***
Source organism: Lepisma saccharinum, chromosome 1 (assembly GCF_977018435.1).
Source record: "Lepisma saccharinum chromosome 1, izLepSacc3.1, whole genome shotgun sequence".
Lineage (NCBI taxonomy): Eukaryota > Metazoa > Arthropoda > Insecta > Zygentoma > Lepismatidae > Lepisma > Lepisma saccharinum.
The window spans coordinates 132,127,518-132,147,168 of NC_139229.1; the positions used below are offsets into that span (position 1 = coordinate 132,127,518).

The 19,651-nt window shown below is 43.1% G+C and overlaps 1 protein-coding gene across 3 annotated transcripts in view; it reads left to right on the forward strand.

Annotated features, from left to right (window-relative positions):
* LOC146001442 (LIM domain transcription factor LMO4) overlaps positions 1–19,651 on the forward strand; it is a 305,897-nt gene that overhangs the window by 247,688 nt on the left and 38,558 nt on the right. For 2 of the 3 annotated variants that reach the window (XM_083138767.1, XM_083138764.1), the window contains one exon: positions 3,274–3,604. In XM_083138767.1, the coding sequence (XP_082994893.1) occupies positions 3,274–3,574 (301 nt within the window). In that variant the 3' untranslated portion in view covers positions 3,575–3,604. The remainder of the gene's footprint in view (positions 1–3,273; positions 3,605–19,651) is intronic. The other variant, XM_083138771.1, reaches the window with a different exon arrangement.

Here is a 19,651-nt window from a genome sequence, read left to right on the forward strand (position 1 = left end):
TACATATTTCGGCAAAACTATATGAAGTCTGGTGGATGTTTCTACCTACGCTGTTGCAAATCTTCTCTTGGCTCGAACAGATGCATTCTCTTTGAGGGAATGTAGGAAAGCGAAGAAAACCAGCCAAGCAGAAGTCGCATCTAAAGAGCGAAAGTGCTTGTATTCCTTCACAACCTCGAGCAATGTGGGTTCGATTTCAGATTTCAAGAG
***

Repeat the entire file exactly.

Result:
Source organism: Lepisma saccharinum, chromosome 1 (assembly GCF_977018435.1).
Source record: "Lepisma saccharinum chromosome 1, izLepSacc3.1, whole genome shotgun sequence".
Lineage (NCBI taxonomy): Eukaryota > Metazoa > Arthropoda > Insecta > Zygentoma > Lepismatidae > Lepisma > Lepisma saccharinum.
The window spans coordinates 132,127,518-132,147,168 of NC_139229.1; the positions used below are offsets into that span (position 1 = coordinate 132,127,518).

The 19,651-nt window shown below is 43.1% G+C and overlaps 1 protein-coding gene across 3 annotated transcripts in view; it reads left to right on the forward strand.

Annotated features, from left to right (window-relative positions):
* LOC146001442 (LIM domain transcription factor LMO4) overlaps positions 1–19,651 on the forward strand; it is a 305,897-nt gene that overhangs the window by 247,688 nt on the left and 38,558 nt on the right. For 2 of the 3 annotated variants that reach the window (XM_083138767.1, XM_083138764.1), the window contains one exon: positions 3,274–3,604. In XM_083138767.1, the coding sequence (XP_082994893.1) occupies positions 3,274–3,574 (301 nt within the window). In that variant the 3' untranslated portion in view covers positions 3,575–3,604. The remainder of the gene's footprint in view (positions 1–3,273; positions 3,605–19,651) is intronic. The other variant, XM_083138771.1, reaches the window with a different exon arrangement.

Here is a 19,651-nt window from a genome sequence, read left to right on the forward strand (position 1 = left end):
TACATATTTCGGCAAAACTATATGAAGTCTGGTGGATGTTTCTACCTACGCTGTTGCAAATCTTCTCTTGGCTCGAACAGATGCATTCTCTTTGAGGGAATGTAGGAAAGCGAAGAAAACCAGCCAAGCAGAAGTCGCATCTAAAGAGCGAAAGTGCTTGTATTCCTTCACAACCTCGAGCAATGTGGGTTCGATTTCAGATTTCAAGAG